Loan-to-value (LTV) has always played a huge role in the mortgage market, although borrowers can often be unaware of the activity swings going on behind the lending scenes and the reasons for these.
Getting back to basics for a moment, LTV is essentially the size of mortgage that a lender is prepared to offer borrowers in relation to the value of the property they are looking to purchase or remortgage. It is expressed as a percentage. For example, if a lender offers a mortgage deal which has a maximum 80% LTV, it means they will lend up to 80% of the property value. And the borrower will need a minimum 20% equity if they are remortgaging or a 20% deposit for a purchase.
The well-publicised reintroduction of physical valuations offered a huge lift to the mortgage market generally. This was swiftly followed by a flood of lenders welcoming new business. After a cautious initial approach, LTV levels initially crept up, but the question is – did some lenders open the higher LTV door a little too soon? Were they surprised by the amount of pent-up demand or were they not quite in the right position to make such moves from a logistical and operational sense?
Only individual lenders can answer this question, although many 90% and some 95% LTV products have been launched and pulled in quick fashion as lenders appear to be struggling to service the influx of enquiries. Or lenders are simply offering them for a limited time through limited distribution channels to help control the supply and demand element.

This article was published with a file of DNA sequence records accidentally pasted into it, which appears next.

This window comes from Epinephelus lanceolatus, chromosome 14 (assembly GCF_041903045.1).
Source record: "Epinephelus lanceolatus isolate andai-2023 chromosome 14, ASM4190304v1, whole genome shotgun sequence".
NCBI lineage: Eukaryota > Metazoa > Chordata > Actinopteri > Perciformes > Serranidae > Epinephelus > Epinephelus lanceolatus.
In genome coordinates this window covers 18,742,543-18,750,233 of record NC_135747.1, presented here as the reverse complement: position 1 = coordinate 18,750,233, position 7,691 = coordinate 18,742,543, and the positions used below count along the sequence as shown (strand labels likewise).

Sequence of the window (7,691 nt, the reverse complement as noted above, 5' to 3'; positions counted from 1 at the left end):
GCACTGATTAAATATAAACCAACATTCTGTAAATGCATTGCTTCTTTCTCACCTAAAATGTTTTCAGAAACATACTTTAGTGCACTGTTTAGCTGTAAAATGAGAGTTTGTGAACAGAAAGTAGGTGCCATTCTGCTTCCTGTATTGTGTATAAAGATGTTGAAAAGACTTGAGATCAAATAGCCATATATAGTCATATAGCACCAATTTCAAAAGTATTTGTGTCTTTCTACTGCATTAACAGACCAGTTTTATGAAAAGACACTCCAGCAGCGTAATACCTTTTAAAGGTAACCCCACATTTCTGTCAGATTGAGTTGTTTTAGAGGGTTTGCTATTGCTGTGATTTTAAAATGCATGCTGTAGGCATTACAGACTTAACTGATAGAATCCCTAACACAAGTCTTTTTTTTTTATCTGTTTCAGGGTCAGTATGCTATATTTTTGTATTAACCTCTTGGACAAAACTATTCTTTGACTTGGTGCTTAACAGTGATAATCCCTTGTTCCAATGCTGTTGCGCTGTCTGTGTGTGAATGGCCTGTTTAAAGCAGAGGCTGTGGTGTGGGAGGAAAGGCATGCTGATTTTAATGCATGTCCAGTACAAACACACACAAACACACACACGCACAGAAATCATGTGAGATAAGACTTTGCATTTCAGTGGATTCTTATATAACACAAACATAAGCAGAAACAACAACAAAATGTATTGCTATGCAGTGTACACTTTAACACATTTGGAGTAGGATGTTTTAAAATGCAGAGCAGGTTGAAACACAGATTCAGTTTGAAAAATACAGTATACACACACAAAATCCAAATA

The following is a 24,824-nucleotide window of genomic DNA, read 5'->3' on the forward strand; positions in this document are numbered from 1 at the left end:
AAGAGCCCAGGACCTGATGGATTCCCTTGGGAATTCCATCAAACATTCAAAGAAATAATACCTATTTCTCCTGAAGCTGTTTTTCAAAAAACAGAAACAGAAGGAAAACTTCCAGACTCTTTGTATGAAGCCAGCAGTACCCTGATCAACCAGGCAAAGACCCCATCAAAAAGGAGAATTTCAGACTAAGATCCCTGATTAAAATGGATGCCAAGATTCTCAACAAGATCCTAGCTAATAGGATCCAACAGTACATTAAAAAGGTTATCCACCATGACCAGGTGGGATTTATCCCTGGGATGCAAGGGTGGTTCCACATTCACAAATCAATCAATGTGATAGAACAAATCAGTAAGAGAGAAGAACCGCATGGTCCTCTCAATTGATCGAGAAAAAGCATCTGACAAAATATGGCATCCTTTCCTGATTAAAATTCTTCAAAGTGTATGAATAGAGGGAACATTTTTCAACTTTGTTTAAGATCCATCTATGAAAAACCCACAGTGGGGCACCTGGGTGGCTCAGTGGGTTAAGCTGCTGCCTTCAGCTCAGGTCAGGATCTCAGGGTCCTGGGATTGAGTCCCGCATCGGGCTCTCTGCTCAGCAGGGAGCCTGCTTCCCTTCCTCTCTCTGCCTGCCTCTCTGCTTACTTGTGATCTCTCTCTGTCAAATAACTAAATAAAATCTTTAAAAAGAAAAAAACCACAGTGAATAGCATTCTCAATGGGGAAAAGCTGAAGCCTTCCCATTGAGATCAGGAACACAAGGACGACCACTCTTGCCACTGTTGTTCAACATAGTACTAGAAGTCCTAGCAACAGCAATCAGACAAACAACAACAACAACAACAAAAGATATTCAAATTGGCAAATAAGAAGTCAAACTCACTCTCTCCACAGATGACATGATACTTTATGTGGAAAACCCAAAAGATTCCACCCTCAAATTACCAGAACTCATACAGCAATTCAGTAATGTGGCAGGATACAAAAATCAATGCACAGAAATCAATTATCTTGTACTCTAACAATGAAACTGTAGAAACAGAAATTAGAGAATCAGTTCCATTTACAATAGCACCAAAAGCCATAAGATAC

Highlighting products being pulled from the market is certainly no criticism of these lenders. If service levels can’t be maintained, then this is clearly a sensible move to make. Managing risk and operational capacity has always been a challenge for lenders, and this is proving increasingly difficult in the midst of some uncertain economic conditions. This is reflected in product numbers. Recent data from Moneyfacts revealed that the number of products at 90% loan to value has shrunk to less than a tenth of the figure available pre-lockdown. The data outlined that there were 779 residential deals for borrowers with a 10 per cent deposit in March before social distancing rules came into force, shutting down the market. However, at the end of June, there were said to be just 72 products on offer at 90 per cent LTV, a drop of 91 per cent.
The higher LTV lending battle will be an ongoing theme throughout the rest of 2020, and this will be dictated by a number of issues from an internal and external perspective. There’s no getting away from the fact that borrowers are crying out for higher LTVs. However, there remain question marks over house prices, unemployment figures, not to mention if and when a recession may hit – and how long this may last. From a lending perspective, issues remain over attitudes to risk, operational capacity and servicing the valuation backlog and pipeline cases.
We also have to consider how this period is affecting new and existing borrowers. At Impact Specialist Finance, we’re seeing greater numbers of clients coming through our doors with some form of adverse credit, and this number is only likely to grow. When it comes to servicing these needs, fewer options are currently available. Many specialist lenders are tightening criteria and it’s difficult to know if, and when, the near prime product market will experience any significant improvement. Especially in the midst of lingering uncertainty around exactly how payment holidays will affect credit assessments.
These trends will prove interesting stories to follow as lenders continue to get to grips with demand and how best to service ever-changing borrowing circumstances amidst a variety of Covid-19 and wider economic repercussions. What we do know is that mortgage advisers will prove invaluable in quickly determining whether a case is viable or not and advice has never been more vital than it is today.